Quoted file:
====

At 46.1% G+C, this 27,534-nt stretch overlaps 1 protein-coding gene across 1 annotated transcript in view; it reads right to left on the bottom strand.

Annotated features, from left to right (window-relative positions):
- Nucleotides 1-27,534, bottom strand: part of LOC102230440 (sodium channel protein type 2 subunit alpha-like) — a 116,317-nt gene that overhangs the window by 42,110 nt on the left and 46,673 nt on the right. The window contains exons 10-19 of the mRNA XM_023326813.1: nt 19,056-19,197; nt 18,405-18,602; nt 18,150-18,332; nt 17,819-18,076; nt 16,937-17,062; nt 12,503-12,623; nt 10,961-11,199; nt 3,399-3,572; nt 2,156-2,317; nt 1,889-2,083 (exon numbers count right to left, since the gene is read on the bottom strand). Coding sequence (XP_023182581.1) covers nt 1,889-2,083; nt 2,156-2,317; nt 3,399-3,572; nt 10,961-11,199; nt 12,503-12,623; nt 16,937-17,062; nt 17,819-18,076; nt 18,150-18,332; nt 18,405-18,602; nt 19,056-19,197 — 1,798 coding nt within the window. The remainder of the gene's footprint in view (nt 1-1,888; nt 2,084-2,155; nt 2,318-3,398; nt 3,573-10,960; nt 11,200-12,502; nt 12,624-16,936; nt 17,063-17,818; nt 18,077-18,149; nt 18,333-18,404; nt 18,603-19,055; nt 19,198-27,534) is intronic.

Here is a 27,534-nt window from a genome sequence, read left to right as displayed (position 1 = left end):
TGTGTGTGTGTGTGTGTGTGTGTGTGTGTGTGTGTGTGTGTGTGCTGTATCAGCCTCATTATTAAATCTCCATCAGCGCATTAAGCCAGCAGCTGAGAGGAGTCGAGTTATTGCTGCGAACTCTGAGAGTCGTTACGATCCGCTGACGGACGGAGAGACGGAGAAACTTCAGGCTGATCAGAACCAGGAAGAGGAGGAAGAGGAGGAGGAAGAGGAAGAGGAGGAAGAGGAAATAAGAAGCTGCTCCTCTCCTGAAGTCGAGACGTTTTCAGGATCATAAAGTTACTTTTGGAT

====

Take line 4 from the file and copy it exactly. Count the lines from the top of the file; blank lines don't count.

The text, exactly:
Here is a 27,534-nt window from a genome sequence, read left to right as displayed (position 1 = left end):